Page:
To the Right Honourable the Lord High Treasurer of England.

May it please your Lordship

In obedience to your Lordships orders of Reference dated May 31st & Iuly 17th. 1706 upon the annexed proposals of Mr. Holt & Mr Williams to raise the price of Tin, We humbly take leave to acquaint your Lordship that the same Gentlemen made Proposals of the like nature last year for raising the price of Tin, which were referred to us by your Lordship. Vpon which we desired a meeting with some of the principal Merchants of the City trading to the East Indies, who were then of opinion that great quantity of Tin might be had in the East Indies, & if the price of her Majesties Tin were raised here, it would encourage the importation of Tin from thence, & thereby hinder the consumption of English Tin in Europe. Which opinion of the Merchants We then thought proper to report to your Lordship.

Since your Lordships second reference of Mr. Holts proposal, he brought to us a Dutch Merchant, who informed us that he had been a long time at Siam, where the only East-India Tin Mines are, & assured us that those Mines could not yield more Tin good & bad together, one yeare with another, then fifty or sixty Tunns per annum; that the Indians had occasion for more Tin then their Mines supplied them with, that the price of Tin in the Indies was about sixty Gilders per ton symbol in text, which is dearer then here, & therefore it was never imported by the Dutch but for want of other commodities for ballast, & that it was scarce used in Europe for any thing else then glazing earthen ware, being bought up chiefly by the workmen of Liege for that purpose.

Vpon this information we thought it proper to enquire more fully into a matter of that consequence, & therefore delayed our report to your Lordship till we could be well informed of the character of the Dutch Merchant, & writ to Mr Drummond in Holland to enquire into the nature of the East India Tin, & what quantity their mines might produce.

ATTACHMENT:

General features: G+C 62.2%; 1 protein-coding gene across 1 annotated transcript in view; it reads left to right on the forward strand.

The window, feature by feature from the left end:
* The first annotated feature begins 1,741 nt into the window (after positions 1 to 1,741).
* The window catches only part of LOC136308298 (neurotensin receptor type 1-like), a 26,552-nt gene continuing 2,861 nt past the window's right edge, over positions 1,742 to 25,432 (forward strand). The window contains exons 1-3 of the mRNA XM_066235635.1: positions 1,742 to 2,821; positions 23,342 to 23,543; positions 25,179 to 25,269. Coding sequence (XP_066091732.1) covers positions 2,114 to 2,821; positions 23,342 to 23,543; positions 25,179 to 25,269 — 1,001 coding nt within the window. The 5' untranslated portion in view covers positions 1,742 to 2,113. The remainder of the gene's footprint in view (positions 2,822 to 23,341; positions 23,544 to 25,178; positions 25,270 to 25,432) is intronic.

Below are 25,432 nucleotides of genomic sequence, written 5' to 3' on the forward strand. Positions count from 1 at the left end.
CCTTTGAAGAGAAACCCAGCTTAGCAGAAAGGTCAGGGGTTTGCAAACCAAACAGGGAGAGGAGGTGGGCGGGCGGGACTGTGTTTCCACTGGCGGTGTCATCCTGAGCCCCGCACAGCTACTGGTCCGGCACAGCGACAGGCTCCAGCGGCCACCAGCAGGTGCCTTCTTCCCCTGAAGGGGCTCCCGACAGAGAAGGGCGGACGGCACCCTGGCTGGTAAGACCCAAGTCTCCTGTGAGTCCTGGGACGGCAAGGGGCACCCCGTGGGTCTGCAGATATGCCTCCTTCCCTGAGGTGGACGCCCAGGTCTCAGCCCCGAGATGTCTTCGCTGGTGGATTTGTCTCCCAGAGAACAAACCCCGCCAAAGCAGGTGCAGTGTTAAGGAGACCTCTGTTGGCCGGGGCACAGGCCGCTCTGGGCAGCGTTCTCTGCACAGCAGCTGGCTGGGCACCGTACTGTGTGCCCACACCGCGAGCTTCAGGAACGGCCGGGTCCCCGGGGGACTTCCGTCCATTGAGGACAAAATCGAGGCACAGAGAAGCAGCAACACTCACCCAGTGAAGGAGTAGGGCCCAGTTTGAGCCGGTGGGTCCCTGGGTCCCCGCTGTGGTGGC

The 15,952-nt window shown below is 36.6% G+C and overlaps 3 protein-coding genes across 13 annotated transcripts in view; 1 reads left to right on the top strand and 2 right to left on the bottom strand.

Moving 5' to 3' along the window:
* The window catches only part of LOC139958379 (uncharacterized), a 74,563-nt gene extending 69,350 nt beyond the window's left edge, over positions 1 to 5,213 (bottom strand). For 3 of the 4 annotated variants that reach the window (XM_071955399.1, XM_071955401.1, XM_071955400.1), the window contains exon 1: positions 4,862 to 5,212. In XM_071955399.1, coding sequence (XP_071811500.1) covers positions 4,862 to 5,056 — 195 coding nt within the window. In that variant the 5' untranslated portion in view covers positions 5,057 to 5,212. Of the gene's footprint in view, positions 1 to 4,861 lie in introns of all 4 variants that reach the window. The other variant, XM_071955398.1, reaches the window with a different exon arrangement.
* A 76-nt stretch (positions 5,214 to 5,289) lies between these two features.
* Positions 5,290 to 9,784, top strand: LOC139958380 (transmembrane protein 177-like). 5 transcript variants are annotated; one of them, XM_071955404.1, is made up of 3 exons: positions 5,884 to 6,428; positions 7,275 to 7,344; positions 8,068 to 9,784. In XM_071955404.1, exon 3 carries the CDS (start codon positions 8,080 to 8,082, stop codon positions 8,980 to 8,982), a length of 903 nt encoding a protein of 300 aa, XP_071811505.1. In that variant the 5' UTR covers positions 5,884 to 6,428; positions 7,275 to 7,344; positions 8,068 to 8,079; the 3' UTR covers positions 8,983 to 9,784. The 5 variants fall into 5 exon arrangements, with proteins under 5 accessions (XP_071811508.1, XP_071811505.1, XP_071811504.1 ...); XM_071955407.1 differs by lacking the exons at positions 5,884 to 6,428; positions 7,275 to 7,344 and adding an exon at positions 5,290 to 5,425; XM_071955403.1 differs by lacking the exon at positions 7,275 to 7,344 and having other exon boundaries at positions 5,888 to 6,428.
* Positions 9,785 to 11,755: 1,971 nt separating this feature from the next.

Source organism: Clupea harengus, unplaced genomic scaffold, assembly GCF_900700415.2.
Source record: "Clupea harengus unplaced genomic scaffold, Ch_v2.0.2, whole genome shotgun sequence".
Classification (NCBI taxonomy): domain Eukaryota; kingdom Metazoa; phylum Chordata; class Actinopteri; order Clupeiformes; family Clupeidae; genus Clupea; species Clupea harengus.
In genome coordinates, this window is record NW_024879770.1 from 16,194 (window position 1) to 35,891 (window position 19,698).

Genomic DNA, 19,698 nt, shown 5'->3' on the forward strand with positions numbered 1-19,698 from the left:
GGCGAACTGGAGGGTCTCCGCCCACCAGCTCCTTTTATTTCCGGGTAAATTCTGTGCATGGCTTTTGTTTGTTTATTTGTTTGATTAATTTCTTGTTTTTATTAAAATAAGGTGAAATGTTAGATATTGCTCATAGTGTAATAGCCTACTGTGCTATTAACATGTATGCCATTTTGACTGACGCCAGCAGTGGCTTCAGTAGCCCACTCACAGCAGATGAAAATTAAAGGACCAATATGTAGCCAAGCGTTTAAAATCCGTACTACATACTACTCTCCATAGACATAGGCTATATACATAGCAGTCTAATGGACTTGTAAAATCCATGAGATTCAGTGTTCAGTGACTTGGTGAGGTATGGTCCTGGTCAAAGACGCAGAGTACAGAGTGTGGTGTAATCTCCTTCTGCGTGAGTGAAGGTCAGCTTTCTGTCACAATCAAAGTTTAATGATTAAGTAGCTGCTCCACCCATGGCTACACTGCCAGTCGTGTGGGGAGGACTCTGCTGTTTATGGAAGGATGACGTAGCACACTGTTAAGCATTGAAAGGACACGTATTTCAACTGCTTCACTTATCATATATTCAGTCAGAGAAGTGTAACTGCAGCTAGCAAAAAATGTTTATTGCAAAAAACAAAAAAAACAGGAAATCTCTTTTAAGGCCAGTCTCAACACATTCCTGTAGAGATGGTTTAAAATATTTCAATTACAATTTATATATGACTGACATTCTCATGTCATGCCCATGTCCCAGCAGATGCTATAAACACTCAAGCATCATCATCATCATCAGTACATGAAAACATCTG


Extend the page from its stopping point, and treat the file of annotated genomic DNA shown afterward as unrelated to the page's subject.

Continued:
We therefore now humbly acquaint your Lordship, that we find the Dutch Merchant has such a character both here & in Holland, that we think his credit no ways to be relied on, & that we have advice from Mr Drummond, that the best East India Tin is finer then the English, & will beat into a finer leaf without cracking & draw into threds, like silver & gold, & that the mines in India are larger then ours. & if we rise up the English Tin above 45 Gilders per ton symbol in text (which used formerly for many years to be under <368v> 38) the Dutch will soon supply not only themselves but also other places from India, they importing 80 Tunns the last year, & having imported formerly above 300 Tunns in one year, & that a high price will also encourage the Germans to work their mines faster. Which account of Mr Drummond agreeing so well with the opinion of the Merchants here which we formerly reported to your Lordship: we are humbly of opinion that the price of English Tin cannot be raised without diminishing the consumption, & hurting the trade

All which is most humbly submitted

to your Lordship great wisdome


I Stanley

Is. Newton

In Ellis


Report of the Officers of the Mint upon the Proposals of Mr. Holt and Mr. Williams for rising the Price of her majestys Tin.

[1] Mint Office the 23d. Septembr.

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